of the covenant of the Lord went before them . . . and the [pillar of] cloud of the Lord was
over them. (Numbers 10:33-34)
What an exciting day this is. And let me tell you, from all appearances here, the people are starting out really well. But then in chapter 11 we are told in verse 1, “The people complained in the hearing of the Lord about their misfortunes.”
We’re not told what those misfortunes were. Perhaps some cattle had died or the weather was hot, or life was just generally difficult, but they aren’t happy and they complain. Keep in mind they are actually complaining about God, who is leading them.
The Lord deals with the complaint severely. Verse 1 tells us, “His anger was kindled, and the fire of the Lord burned among them and consumed some outlying parts of the camp.”
Unfortunately, this discipline from the Lord doesn’t eliminate their complaining, resentful attitude. Frankly, it’s going to travel with them throughout their entire journey. It’s even going to set a pattern for much of what follows here in the book of Numbers. I wonder about your journey today, beloved—is complaining the pattern for your life?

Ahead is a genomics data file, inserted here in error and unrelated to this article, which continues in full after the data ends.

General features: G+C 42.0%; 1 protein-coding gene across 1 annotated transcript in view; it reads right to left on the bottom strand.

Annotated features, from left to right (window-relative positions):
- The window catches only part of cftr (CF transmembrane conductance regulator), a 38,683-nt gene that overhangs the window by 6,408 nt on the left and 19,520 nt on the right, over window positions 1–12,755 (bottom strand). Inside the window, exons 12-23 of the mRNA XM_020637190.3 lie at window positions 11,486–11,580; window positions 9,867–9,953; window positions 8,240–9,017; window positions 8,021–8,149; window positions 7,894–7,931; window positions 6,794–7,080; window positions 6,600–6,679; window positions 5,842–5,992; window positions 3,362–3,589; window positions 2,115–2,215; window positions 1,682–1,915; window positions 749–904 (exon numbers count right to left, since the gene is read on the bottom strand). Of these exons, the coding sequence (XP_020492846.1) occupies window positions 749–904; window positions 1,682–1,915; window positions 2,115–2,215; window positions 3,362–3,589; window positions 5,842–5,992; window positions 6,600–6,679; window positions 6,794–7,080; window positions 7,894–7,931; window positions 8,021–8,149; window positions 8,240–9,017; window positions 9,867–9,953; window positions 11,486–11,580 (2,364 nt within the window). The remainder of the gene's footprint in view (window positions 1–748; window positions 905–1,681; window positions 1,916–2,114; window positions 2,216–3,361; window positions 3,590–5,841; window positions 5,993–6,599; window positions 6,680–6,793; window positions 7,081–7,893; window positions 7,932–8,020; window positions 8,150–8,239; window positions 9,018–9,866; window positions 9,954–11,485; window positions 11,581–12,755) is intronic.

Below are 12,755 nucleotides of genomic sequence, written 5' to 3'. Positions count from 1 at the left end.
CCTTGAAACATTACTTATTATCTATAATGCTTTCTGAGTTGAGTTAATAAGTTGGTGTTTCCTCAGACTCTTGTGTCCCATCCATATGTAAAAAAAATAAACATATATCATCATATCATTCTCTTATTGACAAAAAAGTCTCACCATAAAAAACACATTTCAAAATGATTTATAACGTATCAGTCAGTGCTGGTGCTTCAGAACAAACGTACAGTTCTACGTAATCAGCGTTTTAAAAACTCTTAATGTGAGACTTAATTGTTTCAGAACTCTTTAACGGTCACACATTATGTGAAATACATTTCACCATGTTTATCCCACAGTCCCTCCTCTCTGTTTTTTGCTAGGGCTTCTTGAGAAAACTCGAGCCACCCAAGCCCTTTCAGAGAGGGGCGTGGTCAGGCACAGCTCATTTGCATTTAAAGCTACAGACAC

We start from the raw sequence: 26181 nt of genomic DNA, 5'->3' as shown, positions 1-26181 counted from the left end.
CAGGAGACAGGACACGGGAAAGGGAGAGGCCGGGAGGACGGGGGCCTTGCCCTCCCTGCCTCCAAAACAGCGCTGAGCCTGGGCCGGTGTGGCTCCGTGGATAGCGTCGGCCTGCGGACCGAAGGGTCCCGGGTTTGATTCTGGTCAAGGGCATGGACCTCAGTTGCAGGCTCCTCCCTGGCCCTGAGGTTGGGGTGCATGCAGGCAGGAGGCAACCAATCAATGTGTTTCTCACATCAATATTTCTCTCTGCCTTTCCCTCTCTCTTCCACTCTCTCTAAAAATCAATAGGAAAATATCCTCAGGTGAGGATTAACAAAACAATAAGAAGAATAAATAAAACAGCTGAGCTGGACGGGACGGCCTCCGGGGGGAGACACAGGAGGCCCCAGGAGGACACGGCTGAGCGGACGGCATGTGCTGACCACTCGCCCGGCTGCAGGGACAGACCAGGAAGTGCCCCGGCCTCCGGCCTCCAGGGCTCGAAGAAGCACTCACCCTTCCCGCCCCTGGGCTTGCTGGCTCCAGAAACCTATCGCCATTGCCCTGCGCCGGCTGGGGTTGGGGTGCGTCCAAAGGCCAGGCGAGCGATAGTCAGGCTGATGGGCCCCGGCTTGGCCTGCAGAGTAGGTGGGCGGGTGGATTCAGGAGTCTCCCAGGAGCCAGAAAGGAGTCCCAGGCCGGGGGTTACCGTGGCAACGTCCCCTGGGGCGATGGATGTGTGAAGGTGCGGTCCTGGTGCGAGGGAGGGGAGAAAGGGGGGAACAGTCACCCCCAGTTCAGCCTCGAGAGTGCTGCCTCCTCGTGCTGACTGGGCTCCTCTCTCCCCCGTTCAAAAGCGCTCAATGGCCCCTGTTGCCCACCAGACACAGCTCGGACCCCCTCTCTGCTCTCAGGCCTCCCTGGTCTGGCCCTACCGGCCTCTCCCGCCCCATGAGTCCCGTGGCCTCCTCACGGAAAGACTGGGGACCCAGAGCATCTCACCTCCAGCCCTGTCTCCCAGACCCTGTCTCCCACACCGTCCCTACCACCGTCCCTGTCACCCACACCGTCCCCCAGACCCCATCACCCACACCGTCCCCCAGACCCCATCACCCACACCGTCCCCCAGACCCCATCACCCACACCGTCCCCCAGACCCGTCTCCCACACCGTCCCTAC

This attitude shows up again here in verse 4, where we read, “Now the rabble that was among them had a strong craving.” And who is this “rabble”? They are non-Israelites who left Egypt along with Israel (Exodus 12:37-38); they had appeared interested in following the God of Abraham, but most of them really weren’t interested in Him at all.
Evidently, the rabble gets everybody else craving the same things they crave, so we read the words of “all the people of Israel” in verses 4-5:
“Oh that we had meat to eat! We remember the fish we ate in Egypt . . . the cucumbers, the melons, the leeks, the onions, and the garlic. But now our strength is dried up, and there is nothing at all but this manna to look at.”